[June 13th marks the 50th anniversary of the publication of the Pentagon Papers, a controversial moment made possible by whistleblower Daniel Ellsberg. So this week I’ll AmericanStudy Ellsberg and other whistleblowers, leading up to a weekend post on one of the true heroes of the Trump era.]
On two well-known and important sides to Silkwood’s story of whistleblowing and its consequences, and one that needs more attention.
Thanks in no small measure to Meryl Streep’s Academy Award-nominated performance as Silkwood in Mike Nichols’ 1983 film, some of the key elements of Karen Silkwood’s story are quite familiar, yet remain important for us to remember. Certainly the most famous is her mysterious death in a car crash, almost certainly a murder orchestrated in some form by the powers that be at the Kerr-McGee nuclear fuel fabrication site in Oklahoma against whom she was in the process of blowing the whistle. While we will likely never known for certain who killed Karen Silkwood (a familiar refrain from the period that became the name of a 1981 book on the case), there’s no doubt that her case reveals the genuine danger that whistleblowers face, especially when (as is so often the case) they go up against the nation’s biggest and most powerful corporate interests. Such danger can seem like the realm of conspiracy theorists or political thriller films, but Karen Silkwood reminds us that it’s all too real.
Of course, the danger to Karen Silkwood’s health and life had begun long before her death, and was at the heart of the source of her whistleblowing in the first place: the plutonium contamination to which she and (she alleged, and as has subsequently been confirmed) many of her coworkers at the site had been exposed. While the cause of Silkwood’s accident and death could not be proven, her contamination certainly could be and was, leading to a successful lawsuit by Silkwood’s family against Kerr-McGee (or rather, the company settled out of court for $1.38 million without admitting guilt, but I’d call that successful enough). This prominent and important detail of Silkwood’s story helps us remember that workplace health and safety concerns aren’t just part of the history of labor in the United States (which is often where we locate them, in the 19th century conditions that gave rise to the labor movement)—they have remained central to labor struggles and successes in the 20th century and into the 21st as well.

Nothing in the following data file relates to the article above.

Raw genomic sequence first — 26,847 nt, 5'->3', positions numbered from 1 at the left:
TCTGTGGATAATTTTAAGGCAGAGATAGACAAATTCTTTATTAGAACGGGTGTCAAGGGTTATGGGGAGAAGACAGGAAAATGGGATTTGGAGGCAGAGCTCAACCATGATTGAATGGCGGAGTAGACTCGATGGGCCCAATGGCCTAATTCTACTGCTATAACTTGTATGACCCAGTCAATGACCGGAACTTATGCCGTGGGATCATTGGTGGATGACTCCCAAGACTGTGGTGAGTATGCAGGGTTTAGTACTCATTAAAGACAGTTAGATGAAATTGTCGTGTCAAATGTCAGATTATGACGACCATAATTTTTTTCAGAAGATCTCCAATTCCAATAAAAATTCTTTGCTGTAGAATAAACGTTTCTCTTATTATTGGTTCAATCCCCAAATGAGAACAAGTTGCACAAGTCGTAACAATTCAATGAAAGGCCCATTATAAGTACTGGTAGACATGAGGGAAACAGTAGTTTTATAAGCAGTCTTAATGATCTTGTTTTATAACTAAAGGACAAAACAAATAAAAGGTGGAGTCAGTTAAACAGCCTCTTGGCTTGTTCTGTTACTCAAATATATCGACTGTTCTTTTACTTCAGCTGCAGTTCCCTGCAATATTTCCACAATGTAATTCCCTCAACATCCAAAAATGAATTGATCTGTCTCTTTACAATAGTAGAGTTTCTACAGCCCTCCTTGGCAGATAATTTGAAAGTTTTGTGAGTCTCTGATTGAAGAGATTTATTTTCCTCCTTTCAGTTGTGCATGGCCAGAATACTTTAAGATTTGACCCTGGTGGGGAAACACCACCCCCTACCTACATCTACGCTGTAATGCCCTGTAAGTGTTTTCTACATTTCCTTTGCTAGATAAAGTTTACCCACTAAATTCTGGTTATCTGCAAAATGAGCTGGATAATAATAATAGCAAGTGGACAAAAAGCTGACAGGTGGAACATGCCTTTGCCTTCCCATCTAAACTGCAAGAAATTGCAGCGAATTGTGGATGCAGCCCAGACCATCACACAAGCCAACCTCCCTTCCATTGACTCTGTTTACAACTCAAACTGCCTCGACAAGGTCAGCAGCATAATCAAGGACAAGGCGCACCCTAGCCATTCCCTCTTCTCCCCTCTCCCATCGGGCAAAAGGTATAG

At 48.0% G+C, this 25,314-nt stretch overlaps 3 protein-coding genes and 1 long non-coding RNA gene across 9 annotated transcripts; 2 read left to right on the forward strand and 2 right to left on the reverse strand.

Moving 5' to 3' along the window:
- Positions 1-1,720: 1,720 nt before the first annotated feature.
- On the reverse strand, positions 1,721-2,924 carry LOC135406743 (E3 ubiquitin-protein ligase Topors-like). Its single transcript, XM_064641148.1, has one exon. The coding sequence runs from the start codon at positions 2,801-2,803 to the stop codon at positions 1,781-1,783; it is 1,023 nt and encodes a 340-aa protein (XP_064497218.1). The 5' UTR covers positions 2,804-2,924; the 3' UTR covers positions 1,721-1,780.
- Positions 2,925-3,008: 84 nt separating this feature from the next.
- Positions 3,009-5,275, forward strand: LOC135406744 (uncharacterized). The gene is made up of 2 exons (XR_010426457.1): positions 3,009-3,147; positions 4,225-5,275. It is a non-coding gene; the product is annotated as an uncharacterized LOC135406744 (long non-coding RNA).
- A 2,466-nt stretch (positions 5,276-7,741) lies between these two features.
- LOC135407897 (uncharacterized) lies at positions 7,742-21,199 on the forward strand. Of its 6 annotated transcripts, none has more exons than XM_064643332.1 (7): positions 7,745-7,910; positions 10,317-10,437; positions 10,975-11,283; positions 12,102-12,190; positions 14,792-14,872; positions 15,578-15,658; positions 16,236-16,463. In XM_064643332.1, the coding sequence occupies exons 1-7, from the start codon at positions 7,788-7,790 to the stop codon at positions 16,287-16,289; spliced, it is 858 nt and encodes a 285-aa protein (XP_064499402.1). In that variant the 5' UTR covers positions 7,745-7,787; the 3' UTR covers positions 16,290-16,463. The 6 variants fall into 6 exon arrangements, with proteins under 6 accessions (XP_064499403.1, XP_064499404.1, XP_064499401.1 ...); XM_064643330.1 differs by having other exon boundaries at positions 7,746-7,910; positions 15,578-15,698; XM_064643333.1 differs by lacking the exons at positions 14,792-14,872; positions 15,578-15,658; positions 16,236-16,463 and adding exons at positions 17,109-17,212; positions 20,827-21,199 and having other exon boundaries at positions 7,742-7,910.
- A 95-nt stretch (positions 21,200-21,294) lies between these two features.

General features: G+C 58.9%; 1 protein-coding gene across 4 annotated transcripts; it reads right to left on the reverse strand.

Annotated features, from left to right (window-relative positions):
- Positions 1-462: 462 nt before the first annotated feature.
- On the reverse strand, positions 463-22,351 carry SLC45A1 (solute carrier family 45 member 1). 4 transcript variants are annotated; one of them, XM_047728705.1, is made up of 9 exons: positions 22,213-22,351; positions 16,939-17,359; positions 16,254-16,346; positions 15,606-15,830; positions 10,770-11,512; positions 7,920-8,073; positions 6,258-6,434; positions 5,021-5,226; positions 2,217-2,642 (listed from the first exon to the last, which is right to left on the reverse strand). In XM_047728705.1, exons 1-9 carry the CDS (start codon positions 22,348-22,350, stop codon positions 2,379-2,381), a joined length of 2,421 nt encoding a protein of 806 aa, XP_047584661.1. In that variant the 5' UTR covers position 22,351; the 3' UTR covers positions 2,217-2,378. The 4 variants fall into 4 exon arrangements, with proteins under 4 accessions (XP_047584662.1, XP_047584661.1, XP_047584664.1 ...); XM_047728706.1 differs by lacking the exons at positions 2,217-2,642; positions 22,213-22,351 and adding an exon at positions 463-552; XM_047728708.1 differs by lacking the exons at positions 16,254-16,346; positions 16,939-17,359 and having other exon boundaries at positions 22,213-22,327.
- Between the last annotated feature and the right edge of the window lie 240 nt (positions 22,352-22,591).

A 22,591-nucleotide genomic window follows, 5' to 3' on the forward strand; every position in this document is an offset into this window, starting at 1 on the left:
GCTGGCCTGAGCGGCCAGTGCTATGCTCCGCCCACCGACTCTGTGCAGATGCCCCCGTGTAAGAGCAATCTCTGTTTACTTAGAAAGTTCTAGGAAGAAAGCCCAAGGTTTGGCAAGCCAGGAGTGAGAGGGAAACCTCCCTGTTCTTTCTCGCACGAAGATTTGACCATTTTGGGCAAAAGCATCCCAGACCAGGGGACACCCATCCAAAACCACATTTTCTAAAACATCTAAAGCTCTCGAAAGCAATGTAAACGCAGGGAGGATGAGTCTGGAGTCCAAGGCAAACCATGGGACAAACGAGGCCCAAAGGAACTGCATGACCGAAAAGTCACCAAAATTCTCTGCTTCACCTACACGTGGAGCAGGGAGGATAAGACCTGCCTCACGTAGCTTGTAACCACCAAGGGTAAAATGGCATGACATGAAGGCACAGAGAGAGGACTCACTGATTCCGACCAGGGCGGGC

Speaking of the labor movement, that’s one aspect of Silkwood’s famous story that to my mind has not received enough attention: the role of union organizing and activism in her personal story and that of the site’s workers overall. When Silkwood got a divorce, moved to Oklahoma (from Texas) with her three children, and got a job at the Kerr-McGee site, she almost took part in a strike with the Oil, Chemical, & Atomic Workers Union; shortly thereafter she became the first woman elected to the site’s union bargaining committee and was assigned to investigate health and safety issues. Which is to say, both Silkwood’s contamination and her whistleblowing apparently took place not in her role as a worker (which is how I had always thought of them), but rather in her capacity as a labor representative and leader. As dangerous as work has always been in America, labor activism and leadership are at least as dangerous, and also of course comprise dangers undertaken for the communal benefit of one’s fellow workers (in that job and everywhere). Karen Silkwood braved those dangers for all her colleagues, and her life and death alike reflect that reality as much as any other side of work and whistleblowing.
Next WhistleblowerStudying tomorrow,
PS. What do you think? Other whistleblowers you’d highlight?